Over the past decade, China has steadily increased spending on major infrastructure
projects in the Caribbean. This provides an opportunity for Chinese firms to expand to markets in the Western Hemisphere it had previously ignored. However, Chinese investment levies significant obligations on its Caribbean partners.
However, these Chinese investments come with major obligations and have serious repercussions for their Caribbean recipients. In exchange for building its Jamaican highway, the China Harbor Engineering Company received a 50-year toll concession in addition to land grants alongside the route. Prominent members of the Jamaican opposition have lamented both the high toll prices and the fact that China will receive this fare revenue. In addition, rather than use local laborers, the company brought in nearly 1,000 workers and engineers from China to build the highway. Adding to the complications, Chinese contractors receive significant advantages over local Jamaican firms. Considering Jamaica’s already substantial debt obligation, this investment windfall appears unlikely to ease the island’s foreign dependence.
Along similar lines, the Bahamas may not reap many of the intended benefits from the grand Baha Mar resort. Baha Mar’s construction took a circuitous path, with lawsuits forcing prominent Bahamian investors into bankruptcy. Like with the Jamaican highway, Chinese workers rather than locals received most of the construction jobs. In addition, the Baha Mar investment agreement came with advantageous terms heavily weighted towards Beijing-backed companies. Chinese investment took an even more perverse turn in Guyana. An SOE hired to build a wood processing plant violated Guyana’s labor laws by underpaying local workers. China’s Caribbean involvement does not represent an altruistic Sino Marshall Plan. Beijing talks about “win-win,” but actually emphasizes “China winning, and if Latin America will go along with what China wants, that’s good too.” China expects tangible return on investment and arranges favorable deals to maximize profit. This coldly pragmatic outreach imposes serious constraints to China’s Caribbean trade partners.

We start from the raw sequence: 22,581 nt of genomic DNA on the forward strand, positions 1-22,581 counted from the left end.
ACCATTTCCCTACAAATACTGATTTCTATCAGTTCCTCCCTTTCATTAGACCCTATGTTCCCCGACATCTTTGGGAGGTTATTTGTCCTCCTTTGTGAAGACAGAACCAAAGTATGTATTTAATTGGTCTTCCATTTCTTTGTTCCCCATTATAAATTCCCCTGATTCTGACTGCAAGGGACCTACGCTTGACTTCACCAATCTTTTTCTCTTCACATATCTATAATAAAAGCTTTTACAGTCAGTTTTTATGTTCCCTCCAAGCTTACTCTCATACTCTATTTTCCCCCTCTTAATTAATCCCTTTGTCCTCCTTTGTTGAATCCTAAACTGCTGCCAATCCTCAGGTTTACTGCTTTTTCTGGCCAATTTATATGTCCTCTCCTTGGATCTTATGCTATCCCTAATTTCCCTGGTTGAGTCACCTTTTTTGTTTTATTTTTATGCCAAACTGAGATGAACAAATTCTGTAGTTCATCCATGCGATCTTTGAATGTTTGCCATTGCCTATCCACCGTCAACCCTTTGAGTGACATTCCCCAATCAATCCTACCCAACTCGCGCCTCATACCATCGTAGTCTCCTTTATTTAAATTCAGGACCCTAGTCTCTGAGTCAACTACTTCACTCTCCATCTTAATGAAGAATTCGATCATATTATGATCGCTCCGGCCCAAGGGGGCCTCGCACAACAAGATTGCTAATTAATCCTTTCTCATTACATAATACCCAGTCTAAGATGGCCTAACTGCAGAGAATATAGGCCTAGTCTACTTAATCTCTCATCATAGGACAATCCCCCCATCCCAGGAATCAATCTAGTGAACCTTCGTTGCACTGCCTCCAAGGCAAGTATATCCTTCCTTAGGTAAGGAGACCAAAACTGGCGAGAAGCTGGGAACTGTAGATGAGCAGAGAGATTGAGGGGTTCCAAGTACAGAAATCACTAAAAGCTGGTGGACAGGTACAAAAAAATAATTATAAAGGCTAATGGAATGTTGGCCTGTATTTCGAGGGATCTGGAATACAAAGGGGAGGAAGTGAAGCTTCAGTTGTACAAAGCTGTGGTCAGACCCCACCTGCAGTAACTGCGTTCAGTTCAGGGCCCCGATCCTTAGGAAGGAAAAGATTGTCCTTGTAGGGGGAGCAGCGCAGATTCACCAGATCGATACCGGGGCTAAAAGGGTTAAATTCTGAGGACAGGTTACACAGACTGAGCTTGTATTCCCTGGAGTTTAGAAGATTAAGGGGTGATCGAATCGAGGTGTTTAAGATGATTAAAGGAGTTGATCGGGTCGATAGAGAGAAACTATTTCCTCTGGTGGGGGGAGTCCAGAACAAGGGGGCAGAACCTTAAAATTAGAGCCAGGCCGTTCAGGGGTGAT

China’s Caribbean outreach also has a military dimension. For example, Trinidad & Tobago recently purchased naval patrol vessels from the People’s Liberation Army. Likewise, China has provided equipment such as tents, uniforms, and binoculars to the Jamaican military. The Bahamas, Barbados, Dominica, and Guyana and have also discussed military collaboration with the PLA. Such military agreements indicate a strong growth in Chinese security engagement with the Caribbean. Admittedly, these deals remain much smaller than the economic investments, and according to Ward China recognizes that “military [aid] isn’t its best option to gain allies” compared with infrastructure spending. Nevertheless, such agreements represent a significant increase in foreign military engagement with the Caribbean. Any Chinese military deals in the Western Hemisphere carry a substantial symbolic punch and counter America’s regional hegemony.
China’s Caribbean diplomacy has a few key goals. First, as noted, the economic deals represent an opportunity for financial gain. The impositions placed on Caribbean recipients provide favorable conditions for the Chinese investors. Secondly, China hopes to potentially flip some of the five Caribbean countries that currently recognize Taiwan. Third, and most important, China can use its Caribbean outreach to advance its broader vision of development and international relations.
I note that the Chinese "plan" to build an alternative to the Panama canal in Nicaragua is not mentioned, perhaps because it may be permanently stalled but probably ought to be thought about, if it's not a environmental disaster, it seems mostly a huge power and wealth grab by the national government "leadership" in their revolutionary zeal.
Well worth the full read.
The key takeaway is that China is working right next door. Also worth noting that the U.S. reestablished the 4th Fleet in 2008, as set out here.
assigned to NavSta Mayport, FL, which puts them closer to the Caribbean.
They would seem to be good ships for the Caribbean - not very threatening and good for "friendship" visits.
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